Members include Jack Bessant (born, 1972), bass; Domenic Greensmith (born, 1971), drums; Kenwyn House (born, 1971), guitar; Gary Stringer , vocals.
Stringer and Bessant met while studying at Strode College, where they formed a band that eventually became known as Chief and included future Kula Shaker drummer Paul Winterhart; the four band members began playing together in 1993 and were signed to the Sony label under the name Naked; toured with Paul Weller; after changing their name to Reef, the band’s second single, “Naked,” rose to number 11 on the U.K. chart; released debut album, Replenish, 1995; toured with the Rolling Stones and Soundgarden; debut release Replenish reached the U.K. Top Ten in 1995; performed for the first time in the U.S. in 1995; released Glow, 1997; Glow reached number one on the English charts in 1997.
since Drakoulias wanted Reef to work with his engineer, Jim Scott. Drakoulias and Scott inspired Reef by playing “Proud Mary” and other hits by Creedence Clearwater Revival. Reef’s Glow reached number one on the English charts in 1997.
Glow’s first single and video, “Place Your Hands,” revealed a new direction for Reef: the fusion of a gospel choir with a reggae beat, and sad, poignant lyrics. That song was written about the devastation Stringer felt after the death of his grandfather. “Place Your Hands”— meant to ease the pain of death—reached number six on the U.K. charts. Farber, writing about the band’s new sound, said, “Without accompaniment Gary Stringer begins “Place Your Hands” by aping the most salacious phrasings of Mick Jagger—only knocked down an octave to recall the gritty drawl of Otis Redding.” Glow’s second single, “Come Back Brighter,” reached number eight on the U.K. charts. Reef toured the U.S. in 1997, traveling from the east coast across the Midwest. The band’s video for “Place Your Hands” was directed by David Moulder and features band members on pulleys and wires to create an aerial dance. MTV chose the video for its coveted “Buzz Bin,” which prompted Epic to push up Glow’s release. G/owpushed Reef squarely into the mainstream, and Stringer revealed the bands’ outlook and basic tenet when he told Lanham, “I always believed that if you just make a good record, then people are gonna pick up on you at some time or another.”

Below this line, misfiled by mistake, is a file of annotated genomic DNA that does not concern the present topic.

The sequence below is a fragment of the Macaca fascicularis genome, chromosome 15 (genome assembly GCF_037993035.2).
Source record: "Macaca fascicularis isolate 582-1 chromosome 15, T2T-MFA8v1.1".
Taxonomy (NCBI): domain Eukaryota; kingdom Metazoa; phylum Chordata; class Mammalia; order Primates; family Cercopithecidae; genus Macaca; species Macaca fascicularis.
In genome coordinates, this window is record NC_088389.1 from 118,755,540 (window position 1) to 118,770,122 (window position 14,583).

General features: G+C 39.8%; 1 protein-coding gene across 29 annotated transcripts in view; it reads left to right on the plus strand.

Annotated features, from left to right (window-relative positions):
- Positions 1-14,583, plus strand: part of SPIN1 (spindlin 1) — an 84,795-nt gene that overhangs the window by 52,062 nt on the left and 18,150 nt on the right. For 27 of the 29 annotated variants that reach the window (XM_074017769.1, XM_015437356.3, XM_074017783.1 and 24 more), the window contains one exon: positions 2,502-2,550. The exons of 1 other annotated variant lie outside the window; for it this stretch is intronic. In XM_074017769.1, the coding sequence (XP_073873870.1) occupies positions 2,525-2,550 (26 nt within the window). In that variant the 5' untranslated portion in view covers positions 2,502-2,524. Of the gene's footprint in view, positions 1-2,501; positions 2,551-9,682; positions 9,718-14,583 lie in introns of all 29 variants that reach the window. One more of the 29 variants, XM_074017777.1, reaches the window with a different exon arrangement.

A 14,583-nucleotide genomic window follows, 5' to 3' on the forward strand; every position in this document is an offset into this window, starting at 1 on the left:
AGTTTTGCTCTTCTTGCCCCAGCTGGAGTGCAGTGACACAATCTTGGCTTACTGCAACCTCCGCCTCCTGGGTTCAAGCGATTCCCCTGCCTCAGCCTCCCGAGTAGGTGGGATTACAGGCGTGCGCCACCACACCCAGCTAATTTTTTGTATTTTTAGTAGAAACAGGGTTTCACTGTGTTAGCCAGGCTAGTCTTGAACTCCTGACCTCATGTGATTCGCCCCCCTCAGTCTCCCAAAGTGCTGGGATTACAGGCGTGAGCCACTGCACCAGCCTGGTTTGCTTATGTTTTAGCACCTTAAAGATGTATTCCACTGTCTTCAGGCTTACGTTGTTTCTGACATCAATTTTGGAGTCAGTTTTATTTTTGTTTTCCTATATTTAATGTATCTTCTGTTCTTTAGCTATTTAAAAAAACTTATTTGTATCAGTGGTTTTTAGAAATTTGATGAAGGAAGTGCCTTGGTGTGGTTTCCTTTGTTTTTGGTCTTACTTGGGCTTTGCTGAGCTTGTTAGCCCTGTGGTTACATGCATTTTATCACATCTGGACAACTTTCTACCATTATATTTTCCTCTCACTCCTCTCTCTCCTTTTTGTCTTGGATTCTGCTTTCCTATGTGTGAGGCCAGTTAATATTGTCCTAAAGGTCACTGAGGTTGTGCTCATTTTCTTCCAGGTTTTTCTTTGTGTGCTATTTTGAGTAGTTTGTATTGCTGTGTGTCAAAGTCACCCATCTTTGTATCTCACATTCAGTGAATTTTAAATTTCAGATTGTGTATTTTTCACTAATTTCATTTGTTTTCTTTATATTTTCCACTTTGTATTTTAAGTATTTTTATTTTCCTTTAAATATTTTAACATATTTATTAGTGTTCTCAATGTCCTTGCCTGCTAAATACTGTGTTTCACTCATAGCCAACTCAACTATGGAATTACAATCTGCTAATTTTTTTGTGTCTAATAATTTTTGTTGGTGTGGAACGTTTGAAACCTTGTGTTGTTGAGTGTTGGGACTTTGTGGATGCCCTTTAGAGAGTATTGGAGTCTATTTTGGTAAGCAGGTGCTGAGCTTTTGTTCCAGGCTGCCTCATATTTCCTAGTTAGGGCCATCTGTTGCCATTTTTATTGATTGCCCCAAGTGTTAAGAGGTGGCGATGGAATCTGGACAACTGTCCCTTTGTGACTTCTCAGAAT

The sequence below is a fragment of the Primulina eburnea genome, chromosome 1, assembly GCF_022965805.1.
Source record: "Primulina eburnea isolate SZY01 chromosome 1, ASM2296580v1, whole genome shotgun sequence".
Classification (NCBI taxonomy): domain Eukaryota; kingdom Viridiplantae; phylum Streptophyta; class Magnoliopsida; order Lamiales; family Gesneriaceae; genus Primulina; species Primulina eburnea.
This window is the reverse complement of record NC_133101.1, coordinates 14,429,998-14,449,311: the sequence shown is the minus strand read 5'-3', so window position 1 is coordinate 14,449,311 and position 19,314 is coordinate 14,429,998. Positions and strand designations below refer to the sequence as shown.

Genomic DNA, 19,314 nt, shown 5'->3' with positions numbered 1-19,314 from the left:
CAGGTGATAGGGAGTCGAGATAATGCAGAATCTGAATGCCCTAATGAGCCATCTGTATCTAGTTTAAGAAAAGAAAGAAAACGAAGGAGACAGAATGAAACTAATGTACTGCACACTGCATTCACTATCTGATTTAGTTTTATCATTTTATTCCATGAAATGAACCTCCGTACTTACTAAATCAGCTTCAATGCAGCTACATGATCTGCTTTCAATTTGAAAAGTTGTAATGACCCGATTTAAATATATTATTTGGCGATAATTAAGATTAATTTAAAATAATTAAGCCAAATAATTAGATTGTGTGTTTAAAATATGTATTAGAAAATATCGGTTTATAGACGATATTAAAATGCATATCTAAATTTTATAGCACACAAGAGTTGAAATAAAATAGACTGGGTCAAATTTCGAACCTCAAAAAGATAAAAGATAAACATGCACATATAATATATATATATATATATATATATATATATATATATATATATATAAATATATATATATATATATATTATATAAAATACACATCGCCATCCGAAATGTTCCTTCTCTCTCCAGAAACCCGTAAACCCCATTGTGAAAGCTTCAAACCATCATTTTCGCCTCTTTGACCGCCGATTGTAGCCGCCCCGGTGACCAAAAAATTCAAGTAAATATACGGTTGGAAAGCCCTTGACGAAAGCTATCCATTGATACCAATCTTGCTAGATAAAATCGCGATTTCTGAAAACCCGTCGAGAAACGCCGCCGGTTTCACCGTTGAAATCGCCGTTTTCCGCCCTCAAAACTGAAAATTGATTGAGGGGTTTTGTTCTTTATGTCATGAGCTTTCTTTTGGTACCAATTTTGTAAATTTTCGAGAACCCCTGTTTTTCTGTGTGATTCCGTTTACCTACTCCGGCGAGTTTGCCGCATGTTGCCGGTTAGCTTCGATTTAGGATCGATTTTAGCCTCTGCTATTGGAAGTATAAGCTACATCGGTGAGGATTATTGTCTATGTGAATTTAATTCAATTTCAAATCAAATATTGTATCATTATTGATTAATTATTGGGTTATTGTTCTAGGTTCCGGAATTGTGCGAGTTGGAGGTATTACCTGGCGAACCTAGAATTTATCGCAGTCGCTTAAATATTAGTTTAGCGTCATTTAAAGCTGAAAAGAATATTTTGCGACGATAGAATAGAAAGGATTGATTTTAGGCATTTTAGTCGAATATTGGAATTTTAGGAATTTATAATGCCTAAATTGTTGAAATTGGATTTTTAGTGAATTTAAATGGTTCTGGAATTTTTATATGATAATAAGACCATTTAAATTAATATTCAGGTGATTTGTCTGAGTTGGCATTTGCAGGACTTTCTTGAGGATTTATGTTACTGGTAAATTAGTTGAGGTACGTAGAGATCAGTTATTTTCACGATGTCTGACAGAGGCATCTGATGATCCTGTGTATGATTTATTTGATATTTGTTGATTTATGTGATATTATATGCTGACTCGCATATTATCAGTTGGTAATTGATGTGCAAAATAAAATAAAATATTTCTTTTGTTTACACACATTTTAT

Replenish, Sony, 1995.
Glow, Epic Records, 1997.
Bass Player, May 1997.
CMJ, September 1997.
Live!, July 1997.
Los Angeles Daily News, December 28, 1997.
New York Daily News, July 7, 1997.
—B. Kimberly Taylor
1. A rigid, wave-resistant build-up constructed by carbonate organisms. Types of reef include patch reefs (small and circular in shape); pinnacle reefs (conical in form); barrier reefs (separated from the coast by a lagoon); fringing reefs (attached to a coast); and atolls (isolated reefs enclosing lagoons). Factors influencing reef growth include: (a) water temperature (optimum 25°C); (b) water depth (must be less than 10 m); (c) salinity (normal marine salinity is necessary); (d) wave action (intense wave action favours coral growth); and (e) turbidity (coral growth requires clear water and an absence of terrigenous suspended sediment). The diversity of species found in a reef will be a function of salinity and water temperature, with stressful conditions resulting in a reduction of species present.
2. In mining, certain palaeoplacer gold deposits in Australia and South Africa.
reef1 / rēf/ • n. a ridge of jagged rock, coral, or sand just above or below the surface of the sea. ∎ Austral. & S. Afr. a metalliferous mineral deposit, esp. one that is bedded and contains gold. reef2 Sailing • n. each of the several strips across a sail that can be taken in or rolled up to reduce the area exposed to the wind. • v. [tr.] take in one or more reefs of (a sail): reefing the mainsail in strong winds.
reef: see coral reef.